The retina

The retina has with two types of photoreceptors for vision: rods, which cannot detect color, and cones, which can. Courtesy of the National Eye Institute, National Institutes of Health

CET: Why is that?

Dr. Madsen: We do not know, but we hypothesize that the brain sets the threshold for necessary light input at a lower level if you are born with an eye disorder. This effect makes visually impaired persons born with normal sight vulnerable to SAD ― more vulnerable than they would be if their visual systems had only been exposed to lower light levels in the first place.

CET: Any other findings?

Dr. Madsen: We also discovered that people with macular degeneration ― which starts with blurred or no vision in the center of the visual field ― have increased symptoms of SAD.

CET: Would these individuals, or anyone with visual problems, benefit from light therapy if they had seasonal affective disorder?

Dr. Madsen: We don’t know, but it is very possible. Our findings suggest that they are still somewhat sensitive to changes in light conditions, and therefore possibly able to benefit from light therapy. I also think it is important to inform persons with visual impairment of the importance of increasing their light exposure as much as possible during winter. It they are not too photosensitive, they should open their eyes, and not wear sunglasses when outdoors.

CET: What implications might your work have for how health professionals treat people with visual impairments?

Dr. Madsen: If a person presents with depressive symptoms in relation to a complete or partial lack of sight, I think it is important to consider whether there is a seasonal pattern and if so increase light exposure and attempt light therapy.

CET: Thank you, Dr. Madsen

Interview edited for CET.

Spotlight on Parkinson’s Disease

Light therapy, once typecast as the treatment for seasonal affective disorder (SAD), continues to increase its therapeutic repertoire. Last year, it beat Prozac (fluoxetine) hands down in an elegant study of major depression. (For details, download’s free Light Therapy for Major Depression: A Game Changer.)

This week, in a randomized controlled trial, light therapy continued to show its potential in the treatment of Parkinson’s Disease. Parkinson’s, one of the most common neurological disorders, is a progressive movement disease characterized by tremor, rigidity, stooped posture, and difficulty walking. Often, impairments in sleep and alertness accompany the disorder.

Bright light therapy was significantly associated with several improvements in the sleep/wake cycle, including a reduction in excessive daytime sleepiness. Other noteworthy benefits in the group receiving bright light therapy (vs the controlled light condition) include fewer overnight awakenings, better sleep quality, and greater ease in falling asleep.

In addition, average physical activity, as measured objectively, increased.

This study is not the first investigation of the use of light boxes for Parkinson’s. However, it makes a significant contribution to a growing literature documenting the power of the inner clock and circadian rhythms to influence the success of medical interventions. It also raises the question of whether light therapy might reduce the motor, as well as the sleep, deficits of Parkinson’s.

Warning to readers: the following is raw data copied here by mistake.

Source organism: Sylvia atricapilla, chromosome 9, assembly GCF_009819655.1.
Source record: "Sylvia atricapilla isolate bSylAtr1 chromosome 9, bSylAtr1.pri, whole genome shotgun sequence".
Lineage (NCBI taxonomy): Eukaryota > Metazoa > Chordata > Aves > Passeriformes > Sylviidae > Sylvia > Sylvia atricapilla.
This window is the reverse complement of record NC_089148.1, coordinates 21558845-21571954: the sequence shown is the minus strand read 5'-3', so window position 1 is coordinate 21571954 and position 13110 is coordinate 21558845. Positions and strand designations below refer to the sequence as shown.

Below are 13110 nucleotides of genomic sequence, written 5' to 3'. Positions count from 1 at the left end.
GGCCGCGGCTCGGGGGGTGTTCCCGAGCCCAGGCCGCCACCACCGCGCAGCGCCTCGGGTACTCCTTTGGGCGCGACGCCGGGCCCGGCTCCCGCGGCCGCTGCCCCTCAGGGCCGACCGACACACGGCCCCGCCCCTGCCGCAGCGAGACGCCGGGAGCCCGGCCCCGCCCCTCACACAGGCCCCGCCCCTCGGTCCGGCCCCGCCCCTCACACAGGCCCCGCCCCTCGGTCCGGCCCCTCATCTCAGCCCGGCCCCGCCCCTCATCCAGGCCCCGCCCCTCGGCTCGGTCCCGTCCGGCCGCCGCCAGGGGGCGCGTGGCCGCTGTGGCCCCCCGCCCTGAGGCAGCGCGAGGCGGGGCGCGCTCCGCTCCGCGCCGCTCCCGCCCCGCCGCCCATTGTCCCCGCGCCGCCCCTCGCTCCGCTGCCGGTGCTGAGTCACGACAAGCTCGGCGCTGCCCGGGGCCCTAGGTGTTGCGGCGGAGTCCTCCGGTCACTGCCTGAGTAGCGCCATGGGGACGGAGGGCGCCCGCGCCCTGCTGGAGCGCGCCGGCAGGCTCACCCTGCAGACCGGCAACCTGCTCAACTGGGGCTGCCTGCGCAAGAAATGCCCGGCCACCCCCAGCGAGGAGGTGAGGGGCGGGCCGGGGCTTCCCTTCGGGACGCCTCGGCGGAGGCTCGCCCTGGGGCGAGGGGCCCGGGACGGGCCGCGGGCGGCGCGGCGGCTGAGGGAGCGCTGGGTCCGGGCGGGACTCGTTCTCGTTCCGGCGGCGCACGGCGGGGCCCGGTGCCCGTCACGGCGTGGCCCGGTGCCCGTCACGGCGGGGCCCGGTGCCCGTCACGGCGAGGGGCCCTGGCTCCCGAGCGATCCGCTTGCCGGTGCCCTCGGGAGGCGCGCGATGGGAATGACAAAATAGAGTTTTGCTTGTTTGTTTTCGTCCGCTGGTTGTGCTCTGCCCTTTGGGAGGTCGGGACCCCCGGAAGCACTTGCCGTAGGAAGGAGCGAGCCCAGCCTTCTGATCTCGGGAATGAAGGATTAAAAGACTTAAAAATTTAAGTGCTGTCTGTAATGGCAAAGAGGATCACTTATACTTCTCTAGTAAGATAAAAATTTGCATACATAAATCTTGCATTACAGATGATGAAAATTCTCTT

Birgit Hӧgl, MD, an expert on sleep and circadian rhythms, praised the design of the research, and said the investigation “sets a new standard for future studies of sleep, wakefulness, and daytime function in Parkinson disease and we hope other diseases as well.”

Original Paper and Accompanying Editorial

Videnovic A, Klerman EB, Wang W, Marconi A, Kuhta T, Zee PC. Timed light therapy for sleep and daytime sleepiness associated with Parkinson Disease: A randomized clinical trial. JAMA Neurol. Published online February 20, 2017 PLUS Editorial

Investigation on the Broader Effects of Light Therapy on Parkinson’s Disease

Willis GL, Turner EJ. Primary and secondary features of Parkinson’s disease improve with strategic exposure to bright light: a case series study. Chronobiol International 2007;24:521-537.

Cannons: Alarm Clocks for Sluggards

benjamin-franklin-portrait“Oblige a man to rise at four in the morning, and it is probable he will go willingly to bed at eight in the evening,” wrote Benjamin Franklin before we knew how to reset our inner clocks.

Franklin was concerned about the waste of candles in Paris while he was living in France as an American delegate. From his perspective, Parisians never woke before noon, and they stayed up late.

Combining genius with his trademark frugality, Franklin proposed what might be considered a Super Duper Standard Time gradually spread throughout the year. Mornings would start with church bells, and, if necessary, cannon to serve as an alarm for sluggards. Guards would stop the passage of optional traffic after sunset.


In addition, Franklin suggested other conservation measures, such as a tax on every window with shutters that kept out the sun. By his calculations, shown in a letter he penned in 1784, his suggestions could save Paris more than 96 million livres tournois a year by conserving tallow.

Recently, Massachusetts breathed new life into Franklin’s idea. Find out why this corner of the United States wants to swap time zones. Story here.

Naps and Apps: The Ticket for Jet Lag?

Naps sometimes get a bad rap. If you take them shortly before bedtime, you may make it harder to get to sleep for the night. This is probably because sleep pressure, in the form of adenosine, builds up during the day. When you take a nap after dinner, that sleep pressure disappears.

However naps―and a new, free app that makes lighting recommendations when you travel―can help. These ideas may be just the ticket to combat jet lag.  Story here.